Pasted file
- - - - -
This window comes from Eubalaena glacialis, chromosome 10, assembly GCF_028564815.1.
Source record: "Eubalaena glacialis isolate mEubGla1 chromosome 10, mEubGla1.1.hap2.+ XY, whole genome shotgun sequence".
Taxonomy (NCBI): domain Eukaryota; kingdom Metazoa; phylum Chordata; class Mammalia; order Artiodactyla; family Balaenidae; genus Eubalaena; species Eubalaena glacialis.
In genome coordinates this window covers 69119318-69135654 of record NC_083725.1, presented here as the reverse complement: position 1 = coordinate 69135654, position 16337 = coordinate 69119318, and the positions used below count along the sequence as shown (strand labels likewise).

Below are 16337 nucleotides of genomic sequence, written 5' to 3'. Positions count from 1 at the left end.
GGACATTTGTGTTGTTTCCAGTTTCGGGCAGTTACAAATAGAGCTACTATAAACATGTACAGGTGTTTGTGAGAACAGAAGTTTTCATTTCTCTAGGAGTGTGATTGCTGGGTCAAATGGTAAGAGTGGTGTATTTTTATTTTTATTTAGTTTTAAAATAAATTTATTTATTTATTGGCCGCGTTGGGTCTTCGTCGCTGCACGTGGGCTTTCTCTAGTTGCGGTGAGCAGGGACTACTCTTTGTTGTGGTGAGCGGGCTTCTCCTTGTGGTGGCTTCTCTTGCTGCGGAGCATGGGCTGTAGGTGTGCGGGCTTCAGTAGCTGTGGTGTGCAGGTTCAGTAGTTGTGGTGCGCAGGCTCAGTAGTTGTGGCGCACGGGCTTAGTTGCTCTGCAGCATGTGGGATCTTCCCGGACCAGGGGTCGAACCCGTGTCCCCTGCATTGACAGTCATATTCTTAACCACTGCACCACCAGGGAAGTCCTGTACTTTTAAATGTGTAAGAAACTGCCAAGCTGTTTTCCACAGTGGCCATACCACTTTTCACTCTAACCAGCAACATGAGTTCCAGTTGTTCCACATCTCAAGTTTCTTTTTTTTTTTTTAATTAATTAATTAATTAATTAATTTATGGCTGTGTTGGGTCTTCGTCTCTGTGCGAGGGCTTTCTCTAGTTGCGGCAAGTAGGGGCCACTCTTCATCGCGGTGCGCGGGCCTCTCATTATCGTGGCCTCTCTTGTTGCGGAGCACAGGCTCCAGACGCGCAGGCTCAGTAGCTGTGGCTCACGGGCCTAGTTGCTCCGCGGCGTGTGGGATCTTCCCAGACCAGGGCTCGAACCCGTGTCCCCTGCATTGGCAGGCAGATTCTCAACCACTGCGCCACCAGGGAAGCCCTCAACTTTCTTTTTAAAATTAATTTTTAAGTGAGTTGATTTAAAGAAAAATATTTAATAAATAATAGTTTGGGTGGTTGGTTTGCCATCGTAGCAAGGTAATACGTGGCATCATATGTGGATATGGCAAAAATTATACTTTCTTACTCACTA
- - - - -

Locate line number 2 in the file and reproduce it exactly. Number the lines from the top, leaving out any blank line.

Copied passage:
Source record: "Eubalaena glacialis isolate mEubGla1 chromosome 10, mEubGla1.1.hap2.+ XY, whole genome shotgun sequence".